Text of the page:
Virtual Dressing Rooms: The Good, The Bad and The Ugly
Mirror, mirror on the wall, what’s the coolest outfit of all? The enchanted mirror from the Snow White story that shows you more than a mere self-reflection is already reality. But what does augmented reality have to do with such an ordinary item? The virtual dressing room.
With so many business and marketing consultancy companies advocating the importance of customer interaction in the new online era, there is no surprise that many major fashion retailers such as Tommy Hilfiger, Debenhams and TopShop have rushed to get their hands on the technology that promises a new shopping experience. Whether the virtual dressing room is the Holy Grail of customer engagement is still debatable.
What Is a Virtual Dressing Room And How Does It Work?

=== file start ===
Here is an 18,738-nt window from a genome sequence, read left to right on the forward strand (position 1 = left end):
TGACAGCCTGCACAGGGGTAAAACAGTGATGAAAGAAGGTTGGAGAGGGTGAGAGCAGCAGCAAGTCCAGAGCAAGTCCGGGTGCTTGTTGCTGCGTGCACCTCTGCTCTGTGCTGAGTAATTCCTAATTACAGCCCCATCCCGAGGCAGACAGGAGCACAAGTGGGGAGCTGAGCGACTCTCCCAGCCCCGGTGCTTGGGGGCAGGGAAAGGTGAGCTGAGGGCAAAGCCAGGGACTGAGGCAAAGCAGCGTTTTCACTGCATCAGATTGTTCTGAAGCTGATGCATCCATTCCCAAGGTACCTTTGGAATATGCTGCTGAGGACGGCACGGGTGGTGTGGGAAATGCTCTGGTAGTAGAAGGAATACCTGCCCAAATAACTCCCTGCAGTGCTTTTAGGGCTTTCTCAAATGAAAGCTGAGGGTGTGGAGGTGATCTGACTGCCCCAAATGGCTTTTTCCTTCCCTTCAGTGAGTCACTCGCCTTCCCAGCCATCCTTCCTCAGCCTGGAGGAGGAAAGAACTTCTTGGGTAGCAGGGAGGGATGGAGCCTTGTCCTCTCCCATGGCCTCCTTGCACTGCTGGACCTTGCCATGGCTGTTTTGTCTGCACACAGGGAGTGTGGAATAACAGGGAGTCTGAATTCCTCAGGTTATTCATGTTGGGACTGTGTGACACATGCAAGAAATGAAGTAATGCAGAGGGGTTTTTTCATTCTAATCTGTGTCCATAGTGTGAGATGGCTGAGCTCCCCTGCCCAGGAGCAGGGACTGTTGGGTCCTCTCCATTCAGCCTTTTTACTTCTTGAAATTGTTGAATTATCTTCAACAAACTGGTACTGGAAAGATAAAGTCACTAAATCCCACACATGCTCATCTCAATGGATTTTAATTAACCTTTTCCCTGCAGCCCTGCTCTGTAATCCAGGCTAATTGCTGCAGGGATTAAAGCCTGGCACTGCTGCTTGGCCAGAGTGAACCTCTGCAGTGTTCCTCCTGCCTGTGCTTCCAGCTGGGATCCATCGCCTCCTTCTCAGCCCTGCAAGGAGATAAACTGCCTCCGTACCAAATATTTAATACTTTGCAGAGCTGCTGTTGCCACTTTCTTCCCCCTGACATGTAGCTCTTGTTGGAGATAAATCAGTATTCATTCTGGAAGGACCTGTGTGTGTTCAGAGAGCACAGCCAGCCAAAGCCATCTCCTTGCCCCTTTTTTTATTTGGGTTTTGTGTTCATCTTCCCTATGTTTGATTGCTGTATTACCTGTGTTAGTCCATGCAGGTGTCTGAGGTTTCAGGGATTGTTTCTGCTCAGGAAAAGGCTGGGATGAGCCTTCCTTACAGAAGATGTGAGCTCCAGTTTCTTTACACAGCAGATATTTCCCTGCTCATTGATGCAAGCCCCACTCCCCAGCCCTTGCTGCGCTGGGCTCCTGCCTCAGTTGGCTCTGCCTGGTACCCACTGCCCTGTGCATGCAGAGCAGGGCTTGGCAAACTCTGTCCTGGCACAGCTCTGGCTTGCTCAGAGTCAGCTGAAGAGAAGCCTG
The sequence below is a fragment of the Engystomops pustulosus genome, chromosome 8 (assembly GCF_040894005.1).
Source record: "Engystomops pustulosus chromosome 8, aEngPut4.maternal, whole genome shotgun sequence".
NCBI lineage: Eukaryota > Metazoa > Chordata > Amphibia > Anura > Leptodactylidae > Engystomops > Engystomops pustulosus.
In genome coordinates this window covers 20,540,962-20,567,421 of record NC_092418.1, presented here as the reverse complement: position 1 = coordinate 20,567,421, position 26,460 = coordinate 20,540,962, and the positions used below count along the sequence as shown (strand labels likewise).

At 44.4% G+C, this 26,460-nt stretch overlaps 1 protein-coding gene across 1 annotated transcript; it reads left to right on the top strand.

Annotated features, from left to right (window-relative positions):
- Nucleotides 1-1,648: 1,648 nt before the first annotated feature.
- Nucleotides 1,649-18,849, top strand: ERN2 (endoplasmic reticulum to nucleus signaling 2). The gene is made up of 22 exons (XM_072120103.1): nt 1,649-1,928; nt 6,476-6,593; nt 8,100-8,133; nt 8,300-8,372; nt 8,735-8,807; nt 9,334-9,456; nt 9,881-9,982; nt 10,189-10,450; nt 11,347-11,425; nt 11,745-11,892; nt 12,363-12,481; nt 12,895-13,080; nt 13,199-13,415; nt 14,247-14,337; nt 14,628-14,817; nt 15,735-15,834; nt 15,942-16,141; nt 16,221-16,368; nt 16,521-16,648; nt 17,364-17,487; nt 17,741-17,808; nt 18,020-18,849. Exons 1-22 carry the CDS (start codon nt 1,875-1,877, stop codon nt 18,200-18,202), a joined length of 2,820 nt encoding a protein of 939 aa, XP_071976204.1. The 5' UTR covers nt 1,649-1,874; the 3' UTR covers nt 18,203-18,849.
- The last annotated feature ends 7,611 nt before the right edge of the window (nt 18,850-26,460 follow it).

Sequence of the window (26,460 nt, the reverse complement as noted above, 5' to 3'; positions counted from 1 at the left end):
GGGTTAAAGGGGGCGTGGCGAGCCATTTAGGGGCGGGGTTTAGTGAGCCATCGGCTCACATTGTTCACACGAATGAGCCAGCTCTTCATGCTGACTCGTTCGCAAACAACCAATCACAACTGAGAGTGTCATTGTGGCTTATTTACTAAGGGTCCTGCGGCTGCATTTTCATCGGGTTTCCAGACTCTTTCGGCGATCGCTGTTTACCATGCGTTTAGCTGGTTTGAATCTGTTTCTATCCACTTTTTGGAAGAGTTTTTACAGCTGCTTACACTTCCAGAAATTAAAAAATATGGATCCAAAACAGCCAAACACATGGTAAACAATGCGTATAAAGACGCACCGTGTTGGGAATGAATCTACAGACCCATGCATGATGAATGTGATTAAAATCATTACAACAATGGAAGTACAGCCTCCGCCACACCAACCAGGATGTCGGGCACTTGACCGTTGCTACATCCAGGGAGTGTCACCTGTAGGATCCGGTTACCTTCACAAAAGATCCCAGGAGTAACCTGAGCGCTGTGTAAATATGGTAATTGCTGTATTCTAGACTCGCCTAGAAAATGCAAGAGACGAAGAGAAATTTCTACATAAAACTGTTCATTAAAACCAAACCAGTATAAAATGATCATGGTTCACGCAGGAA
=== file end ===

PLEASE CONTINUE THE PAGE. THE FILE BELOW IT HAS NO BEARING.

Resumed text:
Also known as a virtual mirror or virtual fitting room, this augmented reality tool usually combines at least two technologies: augmented reality and motion capture. Used mostly by clothing and glasses retailers, the technology allows a person to superimpose a virtual flat image of a garment over their body (as seen through a camera).
One of the first applications that made the headlines of many technology blogs and magazines was the Webcam Social Shopper from Zugara. Their first version ‘forced’ users to print an AR symbol and hold it in front of a camera so that the augmented reality software would recognise it and add the garment on top.
Sluggish and sometimes non-responsive, this has soon been replaced by newer technologies where the fitting of the clothing happens automatically within the live video stream. Motion capture technology then allows users to scroll through the catalogue, take a picture of themselves or try different outfits simply by pointing at the screen.
With greater access to lower cost augmented reality technology, different versions of the AR fitting room have been designed, ready to capture consumers wherever they are. These can be easily classified in three categories, depending on the locations where they are predominantly used.